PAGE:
What Causes Insomnia?
In many cases, insomnia may be a consequence of another underlying medical problem.
Mental Health Issues
Insomnia is a symptom of many mental health problems, including anxiety, depression and bipolar disorder (Morin 2006; Buysse 2005; Baroni 2012).
Not only can mental health disorders trigger insomnia, but insomnia can be a major risk factor for mental health issues. Data indicate that insomnia complaints are a major predictor for onset of depressive disorder within 1-35 years (Buysse 2005).
Insomnia is also linked to certain psychological personality traits, such as social introversion and repression of feelings (Singareddy 2012).
Psychophysiological insomnia (PPI). PPI, a type of chronic insomnia, is associated with excessive worrying specifically focused on not being able to sleep. It appears to be linked to hyper-arousal when going to bed (Sato 2010; Bonnet 1997; Bastien 2008). The hypothesis behind it is that afflicted individuals have a hard time relaxing and settling down when they go to sleep, resulting in "racing thoughts." They then focus on their difficulty falling asleep, which results in anxiety that further disturbs sleep. Over time, poor sleep and worrying about sleeping can become associated with going to bed, resulting in a pattern of chronically poor sleep that affects daytime activities. Some believe that in addition to heightened arousal, individuals with PPI may have some dysfunctional neurological inhibitory mechanisms that would normally help the mind "dis-engage" from daytime thought patterns (Espie 2002), preventing them from falling asleep.
Physical Health Issues
Many conditions are associated with insomnia, including musculoskeletal problems, cardiovascular disease, gastrointestinal and urinary problems, neurological problems, respiratory problems, immunological problems, and cancer (Sivertsen 2009; Buysse 2005; Taylor 2007; Geyer 2008; Katz 1998; George 2000).
Levels of sex hormones (i.e., estrogen, progesterone, and testosterone) may have a significant impact on sleep. This is especially true for women; the incidence of sleep disturbances in women rises to 40% three years after menopause (Woods 2005). Studies have found that hormone replacement therapy in menopausal women can significantly improve sleep (Silva 2011; Saletu-Zhylarz 2003).
The relationship between sleep and hormone levels occurs in men as well; lower levels of testosterone correlate with increased severity of obstructive sleep apnea (a particularly serious sleep disorder) (Hammoud 2011). People with trouble sleeping should have their hormone levels tested. It used to be thought that higher testosterone levels in men worsened sleep apnea, but more recent studies show it is low testosterone that is associated with sleep disturbance s in aging men (Barrett-Connor 2008; Canguven 2010).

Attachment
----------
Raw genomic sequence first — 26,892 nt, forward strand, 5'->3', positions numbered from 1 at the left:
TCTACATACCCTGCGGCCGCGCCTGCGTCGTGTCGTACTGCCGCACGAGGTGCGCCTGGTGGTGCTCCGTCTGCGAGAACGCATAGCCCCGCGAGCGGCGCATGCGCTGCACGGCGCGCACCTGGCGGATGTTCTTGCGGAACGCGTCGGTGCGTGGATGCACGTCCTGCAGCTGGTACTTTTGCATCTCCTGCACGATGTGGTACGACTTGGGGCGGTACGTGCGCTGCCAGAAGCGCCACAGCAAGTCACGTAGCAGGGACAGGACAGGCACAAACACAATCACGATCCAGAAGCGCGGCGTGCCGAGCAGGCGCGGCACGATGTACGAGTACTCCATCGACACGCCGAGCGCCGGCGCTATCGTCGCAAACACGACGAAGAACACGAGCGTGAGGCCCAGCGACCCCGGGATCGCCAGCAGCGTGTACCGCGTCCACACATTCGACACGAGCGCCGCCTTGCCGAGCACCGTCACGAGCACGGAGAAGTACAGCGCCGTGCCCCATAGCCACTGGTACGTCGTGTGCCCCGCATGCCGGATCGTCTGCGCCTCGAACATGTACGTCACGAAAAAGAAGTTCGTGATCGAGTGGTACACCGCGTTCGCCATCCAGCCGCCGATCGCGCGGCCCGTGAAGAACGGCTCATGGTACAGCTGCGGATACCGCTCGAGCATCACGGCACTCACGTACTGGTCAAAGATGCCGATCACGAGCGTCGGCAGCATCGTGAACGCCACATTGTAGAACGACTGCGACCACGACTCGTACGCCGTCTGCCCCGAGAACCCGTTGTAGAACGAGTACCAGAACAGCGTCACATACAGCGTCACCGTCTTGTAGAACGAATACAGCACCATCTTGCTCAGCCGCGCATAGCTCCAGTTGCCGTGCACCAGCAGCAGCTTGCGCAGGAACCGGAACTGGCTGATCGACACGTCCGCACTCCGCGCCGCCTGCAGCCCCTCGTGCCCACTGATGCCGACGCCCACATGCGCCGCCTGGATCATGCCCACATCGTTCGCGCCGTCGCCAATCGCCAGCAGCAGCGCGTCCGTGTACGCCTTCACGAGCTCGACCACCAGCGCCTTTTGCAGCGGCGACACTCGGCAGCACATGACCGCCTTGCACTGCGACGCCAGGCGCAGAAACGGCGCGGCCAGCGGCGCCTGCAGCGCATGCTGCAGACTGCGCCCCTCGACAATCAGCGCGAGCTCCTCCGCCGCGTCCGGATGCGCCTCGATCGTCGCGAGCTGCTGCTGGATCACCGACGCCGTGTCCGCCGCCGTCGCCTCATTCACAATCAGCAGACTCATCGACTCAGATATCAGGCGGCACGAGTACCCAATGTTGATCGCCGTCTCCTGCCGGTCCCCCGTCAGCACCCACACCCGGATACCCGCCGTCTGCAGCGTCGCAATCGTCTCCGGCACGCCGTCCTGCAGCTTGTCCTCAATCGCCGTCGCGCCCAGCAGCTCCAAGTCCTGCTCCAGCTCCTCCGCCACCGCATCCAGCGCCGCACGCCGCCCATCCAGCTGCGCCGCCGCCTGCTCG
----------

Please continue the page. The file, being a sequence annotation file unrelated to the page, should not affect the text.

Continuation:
Medication-induced insomnia can be caused by a wide variety of drugs, including decongestants, monoamine oxidase inhibitors (MAOIs), selective-serotonin reuptake inhibitors (SSRIs), corticosteroids, chemotherapeutic agents, calcium channel blockers, beta-agonists, and theophylline (Neikrug 2010; Moghadam-Kia 2010; Nerbass 2011; Bercovitch 2012).
Stimulants (e.g., caffeine and nicotine) contribute to insomnia by making it harder for the brain to achieve the state of relaxation needed for sleep. The half-life (amount of time it takes the body to break down 50% of a dose) of caffeine is between three and seven hours; larger amounts and/or repeated doses of caffeine lead to slowed caffeine clearance, causing caffeine's effects to last even longer (Roehrs 2008). As a result, caffeine consumption can impair sleep for many hours. Although, some studies have found that mild caffeine consumption in the morning does not impair sleep (Youngberg 2011).
Nicotine use and nicotine withdrawal can contribute to insomnia (Jaehne 2009). Even those undergoing nicotine replacement therapy (to quit smoking) experience the adverse effects of nicotine on sleep (Mills 2010).
While most people think of alcohol as a sedative, it increases dopamine release within the brain, which has a stimulating effect (Hendler 2013). Chronic alcohol use is associated with insomnia, as is alcohol withdrawal (Brower 2008).
Shift work sleep disorder. Shift work sleep disorder is a type of insomnia in which non-standard work schedules (such as rotating shifts, on-call work, or permanent night shifts) trigger a disconnect between the body's circadian rhythm and time (Kolla 2011).
Obstructive Sleep Apnea – A Hidden Epidemic with Deadly Consequences
Obstructive sleep apnea is a common and potentially lethal sleep disorder. It results from the upper airway collapsing during sleep, reducing oxygen flow. The resulting low oxygen in the bloodstream arouses the individual, resulting in disrupted sleep (even if they do not fully remember awakening). Between 2 and 7% of adults have obstructive sleep apnea, causing poor sleep quality, snoring, and intractable fatigue (Punjabi 2008; Drager 2011).
This underdiagnosed and often overlooked sleep disorder represents a major risk factor for cardiovascular disease, the leading cause of death in American adults. Data indicate obstructive sleep apnea is associated with a 68% increase in coronary heart disease in men (Gottlieb 2010). Obstructive sleep apnea may also be associated with increased cholesterol, hypertension (Drager 2011; Pedrosa 2011), type 2 diabetes (Aronsohn 2010), cancer mortality (Nieto 2012), stroke and death (Yaggi 2005).